It’s something of an understatement to say that the Norwegian Lundehund is a unique dog.
At first glance, this breed might look like any other small, hunting dog. They have pointy ears, a dense coat and a curved tail.
But they also have quite a few individual traits that set them apart from other breeds.
For a start, they have six fully functioning toes on each foot and extra paw pads.
They also have an extremely flexible neck.
And did I mention that their ears fold shut?
They are perhaps one of the most distinct breeds in existence, which makes many potential dog owners fall in love with this breed.
It is essential to inform yourself about any breed before you commit to adopting one.
We’ll discuss everything you might need to know about the dog before and after you bring one home, from temperament to appearance to training.
Where Does the Norwegian Lundehund Come From?
This the wild ancestors of this breed have likely been around before the last Ice Age.
They probably hunted small birds and fish before they were domesticated by humans.
There is some evidence that this breed does not come from the wolf like most domestic canines.
If the Lundehund is a descendant of the wolf, it likely became its own species very long ago.
After they were domesticated by people, Lundehunds became an essential working animal.
They worked alongside hunters to catch puffin birds, which were consumed all along the Norwegian coast.
Their extreme flexibility and extra toes allowed them to reach the otherwise inaccessible nesting location of the puffin birds.
For a long time, the only way to get puffin eggs was through the use of the Lundehund.
However, eventually other methods for retrieving these eggs and hunting puffins were developed.
And, after a dog tax was levied, the popularity of these dogs declined sharply.
The Modern Lundehund
Around 1900, these dogs only existed in a small, isolated village called Mostad.
The breed declined even further during World War II when canine distemper struck the town.
Only six dogs were left, and five of those dogs were from the same mom.
This led to an extreme species bottleneck, resulting in low genetic diversity within the breed.
Luckily, careful breeding allowed the breed to increase in numbers once again.
There are now about 1,400 dogs in the world with approximately 350 of those being in the United States.
While this breed does not hunt Puffins anymore, they are utilized by some airports as a solution to airplane bird strikes.
Fun Facts About the Norwegian Lundehund
These dogs have many unique physical features.
- They have six toes, folding ears and extremely flexible limbs.
- They have elastic necks, meaning their heads can tip backward and touch their backbones.
- They also have an unusual rotating front leg movement that startles many people when they first see it. “Lundehund” means “puffin dog.”
- They have two fewer teeth than all other dog breeds.
Norwegian Lundehund Appearance
The Norwegian Lundehund is a small dog that typically weighs between 13–15 pounds. They stand at 12–16 inches at the shoulder.
The Lundehund has the small and rectangular body shape of a typical spitz dog.
They have large rib cages, but not to the point of being barrel-shaped.
They have have short, double coats that work to keep them warm in frigid temperatures.
While their outer coats are rough, their inner coats are very soft.
Their coats are also shorter on the heads and fronts of their legs, with thicker hair growing around their necks and the backs of their thighs.
Males sometimes have a ruff of thicker fur around their necks too.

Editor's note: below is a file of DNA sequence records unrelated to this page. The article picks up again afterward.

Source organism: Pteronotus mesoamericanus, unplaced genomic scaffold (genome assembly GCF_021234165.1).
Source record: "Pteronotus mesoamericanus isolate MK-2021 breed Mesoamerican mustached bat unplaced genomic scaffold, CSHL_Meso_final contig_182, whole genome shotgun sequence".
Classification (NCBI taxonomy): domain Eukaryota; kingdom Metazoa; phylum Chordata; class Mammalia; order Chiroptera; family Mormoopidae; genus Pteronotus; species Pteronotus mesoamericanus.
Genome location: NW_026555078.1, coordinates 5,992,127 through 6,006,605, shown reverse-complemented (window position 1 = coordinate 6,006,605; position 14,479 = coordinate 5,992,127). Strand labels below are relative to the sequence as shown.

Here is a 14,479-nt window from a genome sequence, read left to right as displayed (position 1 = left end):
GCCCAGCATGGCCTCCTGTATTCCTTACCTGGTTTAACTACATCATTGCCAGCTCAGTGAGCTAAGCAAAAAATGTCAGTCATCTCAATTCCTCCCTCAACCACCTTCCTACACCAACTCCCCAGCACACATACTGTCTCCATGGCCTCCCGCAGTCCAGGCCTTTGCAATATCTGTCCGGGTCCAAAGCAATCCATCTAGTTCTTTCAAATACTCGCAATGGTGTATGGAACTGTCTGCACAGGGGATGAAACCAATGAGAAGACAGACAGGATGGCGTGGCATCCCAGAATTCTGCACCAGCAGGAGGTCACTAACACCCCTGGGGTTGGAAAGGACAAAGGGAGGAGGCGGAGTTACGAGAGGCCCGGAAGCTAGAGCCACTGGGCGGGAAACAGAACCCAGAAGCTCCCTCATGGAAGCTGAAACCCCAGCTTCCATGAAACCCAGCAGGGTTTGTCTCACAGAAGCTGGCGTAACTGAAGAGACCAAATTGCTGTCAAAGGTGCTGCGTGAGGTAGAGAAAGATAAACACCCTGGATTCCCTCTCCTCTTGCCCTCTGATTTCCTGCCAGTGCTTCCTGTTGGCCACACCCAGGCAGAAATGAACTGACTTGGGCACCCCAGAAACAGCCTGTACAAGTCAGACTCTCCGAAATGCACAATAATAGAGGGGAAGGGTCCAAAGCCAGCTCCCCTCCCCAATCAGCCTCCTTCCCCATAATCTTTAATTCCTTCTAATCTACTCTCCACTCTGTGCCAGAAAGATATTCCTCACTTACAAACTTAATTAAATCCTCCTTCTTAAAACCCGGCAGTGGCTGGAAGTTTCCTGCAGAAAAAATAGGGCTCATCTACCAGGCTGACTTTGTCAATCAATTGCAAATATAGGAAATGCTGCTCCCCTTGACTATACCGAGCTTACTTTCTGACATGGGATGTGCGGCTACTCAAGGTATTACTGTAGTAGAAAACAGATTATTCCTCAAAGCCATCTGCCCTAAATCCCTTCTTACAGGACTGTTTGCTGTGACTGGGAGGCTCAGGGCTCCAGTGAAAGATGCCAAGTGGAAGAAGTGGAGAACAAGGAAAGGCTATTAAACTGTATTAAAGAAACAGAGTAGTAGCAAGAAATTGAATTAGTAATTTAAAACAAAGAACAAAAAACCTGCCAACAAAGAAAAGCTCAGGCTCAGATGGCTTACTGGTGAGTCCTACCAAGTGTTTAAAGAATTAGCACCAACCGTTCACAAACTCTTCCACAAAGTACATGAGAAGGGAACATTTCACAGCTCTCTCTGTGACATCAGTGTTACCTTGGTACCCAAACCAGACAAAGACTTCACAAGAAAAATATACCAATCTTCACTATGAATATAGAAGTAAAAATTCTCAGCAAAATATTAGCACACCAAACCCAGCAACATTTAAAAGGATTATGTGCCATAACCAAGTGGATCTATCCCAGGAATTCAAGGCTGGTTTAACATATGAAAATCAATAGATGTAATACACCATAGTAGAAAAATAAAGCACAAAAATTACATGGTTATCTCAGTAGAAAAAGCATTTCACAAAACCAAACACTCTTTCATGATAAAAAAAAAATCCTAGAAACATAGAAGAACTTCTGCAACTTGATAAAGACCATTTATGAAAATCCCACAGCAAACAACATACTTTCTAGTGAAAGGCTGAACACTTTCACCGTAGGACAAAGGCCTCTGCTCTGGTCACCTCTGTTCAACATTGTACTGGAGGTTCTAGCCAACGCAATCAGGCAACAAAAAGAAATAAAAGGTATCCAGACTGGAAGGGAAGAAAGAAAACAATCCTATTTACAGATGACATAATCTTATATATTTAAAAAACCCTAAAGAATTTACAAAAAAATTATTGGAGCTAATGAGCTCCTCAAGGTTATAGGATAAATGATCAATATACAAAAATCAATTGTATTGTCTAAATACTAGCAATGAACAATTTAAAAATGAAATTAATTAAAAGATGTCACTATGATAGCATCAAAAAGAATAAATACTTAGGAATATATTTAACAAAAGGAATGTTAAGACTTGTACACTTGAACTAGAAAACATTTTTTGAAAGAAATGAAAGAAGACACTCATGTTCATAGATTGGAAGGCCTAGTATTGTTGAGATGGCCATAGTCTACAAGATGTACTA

Recognized Norwegian Lundehund colors are fallow, reddish brown and tan.
The individual hairs have black tips, which become more pronounced with time. White markings are common.
It is also possible for these dogs to be completely white with red and dark markings, but this variant is rare.
Norwegian Lundehund Temperament
The Lundehund is very alert and vocal. While they were not bred to be alert dogs, it is possible that they could be trained to do so.
They are also extremely energetic. Like many smaller, spitz dogs, they are often described as hyper.
These dogs are known for hiding toys, shiny objects and food.
They can be quite the pack rat in some cases – it’s not rare for them to hide whole meals to save for later!
Lundehunds are not particularly aggressive, but they are very loyal and protective toward their owners.
Like many dogs who display these qualities, they can be untrusting of strangers.
They are not very patient with children either, especially those who pull their ears and tails.
The Norwegian Lundehund is independent and intelligent, which means they can learn a lot from training, but they tend to do so on their own terms.
Training Your Norwegian Lundehund
The Lundehund is slow to trust and quick to be suspicious.
So more than ever, harsh training methods should never be used with these dogs.
They can very quickly develop trust problems and decide they aren’t going to listen to you at all.
Socialization is particularly essential for this breed because they are naturally reserved.
They can also be stubborn, so it’s imperative that all members of the family use the same commands and expect the same behavior out of this dog.
They can quickly pick up on discrepancies in training and will act accordingly.
Potty training should begin early and be remarkably consistent. These dogs are tough to potty train; some even say that it is impossible to potty train them thoroughly.
Because of this, it is essential to be very consistent and begin training as soon as possible.
Norwegian Lundehund Health
Luckily, this breed is exceptionally healthy despite their small gene pool.
They are not prone to very many genetic diseases at all.
However, there is one severe disease that is a common occurrence in this breed – gastroenteropathy.
This is a set of digestive disorders that are characterized by diarrhea, vomiting, weight loss and lethargy.
When this disorder develops, the dogs lose the ability to absorb the nutrients in their food.
Without treatment, the dogs can starve to death due to their inability to absorb nutrients and protein from their diet.